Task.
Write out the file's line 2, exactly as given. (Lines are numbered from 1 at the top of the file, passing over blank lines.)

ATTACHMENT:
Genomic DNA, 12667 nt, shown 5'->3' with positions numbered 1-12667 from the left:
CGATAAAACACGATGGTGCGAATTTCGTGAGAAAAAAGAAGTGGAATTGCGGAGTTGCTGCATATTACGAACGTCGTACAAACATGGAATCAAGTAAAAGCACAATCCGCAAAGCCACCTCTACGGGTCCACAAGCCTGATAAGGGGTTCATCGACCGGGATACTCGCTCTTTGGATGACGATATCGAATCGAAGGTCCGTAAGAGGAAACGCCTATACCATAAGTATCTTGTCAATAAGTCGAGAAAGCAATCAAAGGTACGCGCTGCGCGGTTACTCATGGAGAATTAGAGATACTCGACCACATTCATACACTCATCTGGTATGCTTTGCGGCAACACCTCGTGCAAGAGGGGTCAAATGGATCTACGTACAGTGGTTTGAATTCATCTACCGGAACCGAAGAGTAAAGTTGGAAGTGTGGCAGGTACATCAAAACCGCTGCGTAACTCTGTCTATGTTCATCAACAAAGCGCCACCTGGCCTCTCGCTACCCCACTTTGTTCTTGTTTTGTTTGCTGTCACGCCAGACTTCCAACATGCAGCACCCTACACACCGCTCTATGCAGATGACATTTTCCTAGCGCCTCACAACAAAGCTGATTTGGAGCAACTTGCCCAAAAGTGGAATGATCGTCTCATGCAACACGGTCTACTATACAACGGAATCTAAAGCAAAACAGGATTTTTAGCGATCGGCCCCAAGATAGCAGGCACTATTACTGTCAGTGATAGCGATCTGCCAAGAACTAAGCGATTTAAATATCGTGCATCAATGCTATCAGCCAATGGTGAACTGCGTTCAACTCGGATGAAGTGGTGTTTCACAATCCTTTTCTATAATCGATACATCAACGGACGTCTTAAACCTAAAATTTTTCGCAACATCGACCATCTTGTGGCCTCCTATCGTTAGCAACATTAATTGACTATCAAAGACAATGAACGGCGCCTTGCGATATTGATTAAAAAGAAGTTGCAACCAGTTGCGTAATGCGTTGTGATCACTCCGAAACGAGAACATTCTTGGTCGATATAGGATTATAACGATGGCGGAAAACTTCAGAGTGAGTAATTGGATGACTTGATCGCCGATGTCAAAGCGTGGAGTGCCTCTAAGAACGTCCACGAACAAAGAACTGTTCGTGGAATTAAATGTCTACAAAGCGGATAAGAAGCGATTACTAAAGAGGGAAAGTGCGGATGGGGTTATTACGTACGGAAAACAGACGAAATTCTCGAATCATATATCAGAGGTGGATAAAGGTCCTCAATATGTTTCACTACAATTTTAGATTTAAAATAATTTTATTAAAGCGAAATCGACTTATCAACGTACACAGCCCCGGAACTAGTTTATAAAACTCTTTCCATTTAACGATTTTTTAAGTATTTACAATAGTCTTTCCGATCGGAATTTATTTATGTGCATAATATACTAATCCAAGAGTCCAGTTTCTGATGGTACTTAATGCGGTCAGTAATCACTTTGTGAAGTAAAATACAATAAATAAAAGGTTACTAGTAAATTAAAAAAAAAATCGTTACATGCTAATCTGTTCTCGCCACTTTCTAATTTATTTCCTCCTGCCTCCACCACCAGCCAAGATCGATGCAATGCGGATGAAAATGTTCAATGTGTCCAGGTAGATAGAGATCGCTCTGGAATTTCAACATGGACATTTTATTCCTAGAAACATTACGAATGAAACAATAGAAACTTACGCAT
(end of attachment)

CGATAAAACACGATGGTGCGAATTTCGTGAGAAAAAAGAAGTGGAATTGCGGAGTTGCTGCATATTACGAACGTCGTACAAACATGGAATCAAGTAAAAGCACAATCCGCAAAGCCACCTCTACGGGTCCACAAGCCTGATAAGGGGTTCATCGACCGGGATACTCGCTCTTTGGATGACGATATCGAATCGAAGGTCCGTAAGAGGAAACGCCTATACCATAAGTATCTTGTCAATAAGTCGAGAAAGCAATCAAAGGTACGCGCTGCGCGGTTACTCATGGAGAATTAGAGATACTCGACCACATTCATACACTCATCTGGTATGCTTTGCGGCAACACCTCGTGCAAGAGGGGTCAAATGGATCTACGTACAGTGGTTTGAATTCATCTACCGGAACCGAAGAGTAAAGTTGGAAGTGTGGCAGGTACATCAAAACCGCTGCGTAACTCTGTCTATGTTCATCAACAAAGCGCCACCTGGCCTCTCGCTACCCCACTTTGTTCTTGTTTTGTTTGCTGTCACGCCAGACTTCCAACATGCAGCACCCTACACACCGCTCTATGCAGATGACATTTTCCTAGCGCCTCACAACAAAGCTGATTTGGAGCAACTTGCCCAAAAGTGGAATGATCGTCTCATGCAACACGGTCTACTATACAACGGAATCTAAAGCAAAACAGGATTTTTAGCGATCGGCCCCAAGATAGCAGGCACTATTACTGTCAGTGATAGCGATCTGCCAAGAACTAAGCGATTTAAATATCGTGCATCAATGCTATCAGCCAATGGTGAACTGCGTTCAACTCGGATGAAGTGGTGTTTCACAATCCTTTTCTATAATCGATACATCAACGGACGTCTTAAACCTAAAATTTTTCGCAACATCGACCATCTTGTGGCCTCCTATCGTTAGCAACATTAATTGACTATCAAAGACAATGAACGGCGCCTTGCGATATTGATTAAAAAGAAGTTGCAACCAGTTGCGTAATGCGTTGTGATCACTCCGAAACGAGAACATTCTTGGTCGATATAGGATTATAACGATGGCGGAAAACTTCAGAGTGAGTAATTGGATGACTTGATCGCCGATGTCAAAGCGTGGAGTGCCTCTAAGAACGTCCACGAACAAAGAACTGTTCGTGGAATTAAATGTCTACAAAGCGGATAAGAAGCGATTACTAAAGAGGGAAAGTGCGGATGGGGTTATTACGTACGGAAAACAGACGAAATTCTCGAATCATATATCAGAGGTGGATAAAGGTCCTCAATATGTTTCACTACAATTTTAGATTTAAAATAATTTTATTAAAGCGAAATCGACTTATCAACGTACACAGCCCCGGAACTAGTTTATAAAACTCTTTCCATTTAACGATTTTTTAAGTATTTACAATAGTCTTTCCGATCGGAATTTATTTATGTGCATAATATACTAATCCAAGAGTCCAGTTTCTGATGGTACTTAATGCGGTCAGTAATCACTTTGTGAAGTAAAATACAATAAATAAAAGGTTACTAGTAAATTAAAAAAAAAATCGTTACATGCTAATCTGTTCTCGCCACTTTCTAATTTATTTCCTCCTGCCTCCACCACCAGCCAAGATCGATGCAATGCGGATGAAAATGTTCAATGTGTCCAGGTAGATAGAGATCGCTCTGGAATTTCAACATGGACATTTTATTCCTAGAAACATTACGAATGAAACAATAGAAACTTACGCAT